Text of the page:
Car free in Vancouver Part I: Transit and other vehicles

Post by Suzanne Anton in

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Anton on bike
Pedalheads: Councillor Suzanne Anton and her husband Olin

It’s not too hard to give up your car when you are at my stage in life, and have several adult children nearby in the summer and needing a vehicle. Kids in Vancouver don’t own vehicles any more and I’ve barely seen my car for weeks now.

But taking public transit does take planning and time, and I did breach my car free status on day 1 (19 July) by taking someone to UBC Emergency. The bus at that point just didn’t work.

Here’s what I did this week:

Sunday: Bicycle all day, to the SUCCESS Walk with the Dragon, and the BC Lions community practice at the Roundhouse summer picnic. However this became my one car driving day as I made my trip to UBC emergency ward.

Monday: Bicycle all day, including to a downtown lunch. Here’s the challenge – allow enough time, and have enough foresight so that you look good for the lunch in the nice restaurant.

Tuesday: Bicycle all day, including out to Broadway tech centre, Ray-Cam Centre and city hall. But our evening council meeting went to 11.30 and I got my son (who was out and about) to give me a ride home.

Wednesday: Got a ride downtown with my husband, and took buses, cabs and bummed rides the rest of the day.

Thursday: Long day at council, bike both ways, including home at 11.30 at night.

Friday: Bought a $9.00 all day transit pass, and went to numerous destinations, mainly by transit, also by rides from friends and one taxi ride.

Saturday: Bike to events; ride by vehicle to a wedding. (Not sure how to be car-free and go on a date with a car-driving spouse!)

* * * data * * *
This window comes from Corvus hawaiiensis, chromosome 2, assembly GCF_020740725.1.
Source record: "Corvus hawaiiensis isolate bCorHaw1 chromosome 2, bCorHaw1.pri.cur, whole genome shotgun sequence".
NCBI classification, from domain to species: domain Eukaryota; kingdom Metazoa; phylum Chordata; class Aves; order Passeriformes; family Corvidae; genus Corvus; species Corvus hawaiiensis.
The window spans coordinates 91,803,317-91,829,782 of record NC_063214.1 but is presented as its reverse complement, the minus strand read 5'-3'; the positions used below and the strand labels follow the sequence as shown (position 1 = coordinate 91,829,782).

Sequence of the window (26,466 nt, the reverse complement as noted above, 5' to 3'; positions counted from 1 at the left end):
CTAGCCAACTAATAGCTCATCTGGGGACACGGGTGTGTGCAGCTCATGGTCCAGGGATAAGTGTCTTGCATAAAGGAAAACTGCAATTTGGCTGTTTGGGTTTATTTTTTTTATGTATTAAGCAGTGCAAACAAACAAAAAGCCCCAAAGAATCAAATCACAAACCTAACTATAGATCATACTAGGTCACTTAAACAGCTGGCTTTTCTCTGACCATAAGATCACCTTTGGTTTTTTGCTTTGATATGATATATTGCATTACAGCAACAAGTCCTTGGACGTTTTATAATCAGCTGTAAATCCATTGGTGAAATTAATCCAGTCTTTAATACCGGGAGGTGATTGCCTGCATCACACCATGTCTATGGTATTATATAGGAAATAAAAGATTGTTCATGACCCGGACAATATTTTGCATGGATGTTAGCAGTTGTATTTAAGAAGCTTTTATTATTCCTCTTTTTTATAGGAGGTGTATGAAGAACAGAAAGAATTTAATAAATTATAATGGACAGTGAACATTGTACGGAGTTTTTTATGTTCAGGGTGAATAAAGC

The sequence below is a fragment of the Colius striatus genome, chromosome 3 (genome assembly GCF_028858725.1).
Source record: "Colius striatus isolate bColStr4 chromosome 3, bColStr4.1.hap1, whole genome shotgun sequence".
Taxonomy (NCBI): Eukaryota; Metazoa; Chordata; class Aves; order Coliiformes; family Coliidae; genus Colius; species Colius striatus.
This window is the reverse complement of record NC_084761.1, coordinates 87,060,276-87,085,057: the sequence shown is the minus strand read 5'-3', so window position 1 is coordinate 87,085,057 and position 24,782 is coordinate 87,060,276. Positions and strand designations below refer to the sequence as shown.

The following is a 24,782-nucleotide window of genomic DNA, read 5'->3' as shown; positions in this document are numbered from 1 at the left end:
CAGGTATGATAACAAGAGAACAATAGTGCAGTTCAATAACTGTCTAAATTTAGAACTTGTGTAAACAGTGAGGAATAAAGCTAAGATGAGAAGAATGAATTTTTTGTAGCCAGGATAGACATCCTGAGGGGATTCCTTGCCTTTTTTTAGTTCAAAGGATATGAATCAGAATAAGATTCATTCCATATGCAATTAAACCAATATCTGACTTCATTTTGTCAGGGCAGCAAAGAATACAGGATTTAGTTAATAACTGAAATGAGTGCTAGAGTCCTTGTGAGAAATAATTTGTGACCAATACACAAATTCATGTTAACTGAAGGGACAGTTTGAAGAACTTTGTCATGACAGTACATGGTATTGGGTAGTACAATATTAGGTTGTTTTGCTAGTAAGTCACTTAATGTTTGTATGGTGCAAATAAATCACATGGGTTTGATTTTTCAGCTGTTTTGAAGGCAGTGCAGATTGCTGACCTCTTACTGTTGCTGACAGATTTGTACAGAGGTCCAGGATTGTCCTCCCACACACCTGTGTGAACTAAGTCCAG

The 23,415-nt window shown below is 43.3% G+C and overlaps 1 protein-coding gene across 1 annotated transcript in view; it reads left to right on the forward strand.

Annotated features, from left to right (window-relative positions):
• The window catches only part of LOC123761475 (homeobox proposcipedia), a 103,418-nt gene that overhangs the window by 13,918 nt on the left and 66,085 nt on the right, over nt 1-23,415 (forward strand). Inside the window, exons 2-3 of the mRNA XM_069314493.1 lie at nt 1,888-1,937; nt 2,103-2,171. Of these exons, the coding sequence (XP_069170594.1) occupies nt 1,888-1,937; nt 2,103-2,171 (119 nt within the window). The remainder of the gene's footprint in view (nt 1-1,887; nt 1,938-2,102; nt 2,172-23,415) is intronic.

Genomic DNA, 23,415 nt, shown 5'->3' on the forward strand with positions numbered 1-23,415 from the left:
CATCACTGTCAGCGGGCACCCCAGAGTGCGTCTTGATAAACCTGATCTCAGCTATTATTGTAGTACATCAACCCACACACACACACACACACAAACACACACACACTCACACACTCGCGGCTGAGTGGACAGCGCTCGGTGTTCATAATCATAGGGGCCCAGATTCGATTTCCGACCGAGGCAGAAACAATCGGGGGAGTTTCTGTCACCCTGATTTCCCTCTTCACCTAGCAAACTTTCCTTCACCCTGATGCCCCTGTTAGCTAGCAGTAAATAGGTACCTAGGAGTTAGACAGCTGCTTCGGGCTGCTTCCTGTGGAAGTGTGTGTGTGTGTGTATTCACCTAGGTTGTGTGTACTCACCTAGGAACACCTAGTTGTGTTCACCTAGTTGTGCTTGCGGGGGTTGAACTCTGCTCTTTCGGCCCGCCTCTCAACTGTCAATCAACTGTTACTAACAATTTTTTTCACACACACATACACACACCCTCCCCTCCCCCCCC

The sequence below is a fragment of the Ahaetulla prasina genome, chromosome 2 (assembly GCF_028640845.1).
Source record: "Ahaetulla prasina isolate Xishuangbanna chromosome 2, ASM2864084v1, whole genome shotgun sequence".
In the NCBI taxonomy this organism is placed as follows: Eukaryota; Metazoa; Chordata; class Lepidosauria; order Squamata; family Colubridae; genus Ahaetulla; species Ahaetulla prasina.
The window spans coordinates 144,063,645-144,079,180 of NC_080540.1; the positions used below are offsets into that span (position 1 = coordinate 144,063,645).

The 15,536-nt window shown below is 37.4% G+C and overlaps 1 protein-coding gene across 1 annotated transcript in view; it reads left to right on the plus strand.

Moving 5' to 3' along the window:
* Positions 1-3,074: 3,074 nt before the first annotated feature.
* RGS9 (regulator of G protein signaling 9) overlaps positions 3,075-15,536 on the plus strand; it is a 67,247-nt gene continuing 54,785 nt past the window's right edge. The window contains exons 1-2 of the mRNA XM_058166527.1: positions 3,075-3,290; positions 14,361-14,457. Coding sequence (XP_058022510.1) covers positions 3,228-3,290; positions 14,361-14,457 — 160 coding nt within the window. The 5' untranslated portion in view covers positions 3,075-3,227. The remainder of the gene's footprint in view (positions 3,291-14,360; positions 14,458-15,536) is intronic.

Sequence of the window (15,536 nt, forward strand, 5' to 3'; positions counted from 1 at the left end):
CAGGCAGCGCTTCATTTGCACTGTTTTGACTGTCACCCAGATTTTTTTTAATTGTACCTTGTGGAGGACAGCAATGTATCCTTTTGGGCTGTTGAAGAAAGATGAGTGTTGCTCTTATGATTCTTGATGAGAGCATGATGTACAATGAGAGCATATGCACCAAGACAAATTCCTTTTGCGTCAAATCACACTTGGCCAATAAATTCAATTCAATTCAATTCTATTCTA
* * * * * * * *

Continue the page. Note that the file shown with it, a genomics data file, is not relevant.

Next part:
Vancouver has good transit and 400 km of cycling routes. It’s easy to travel on the bus or skytrain if your destination is on a major route. But when it takes nearly an hour to go 20 blocks (last Friday, #41 and #7 Dunbar), it can make you really grumpy. That is the biggest car-free challenge: To have enough patience, time and flexibility to absorb the occasional really slow trip. Those trips are usually after hours – rush hour service is normally good and frequent enough to make a good option.

Here are the choices:

  1. SkyTrain: Fantastic if it’s going your way.
  2. Bus: Not bad if you can start or finish near the frequent transit network (15 minutes or shorter between buses; 15 hours a day). Buses are good for doing emails and phone calls. For privacy my preferred seat mate is a gum chewing plugged in teen. I’m lucky to live near the #22 and the #41, two particularly good services.
  3. Taxis: The refuge of the running-late transit user. Cabbies are hard up at the moment and appreciate your business.
  4. Rides from friends and acquaintances: Social, gets business done and friendships furthered, and more fun than driving alone.
  5. Cycling: The subject of the next post.
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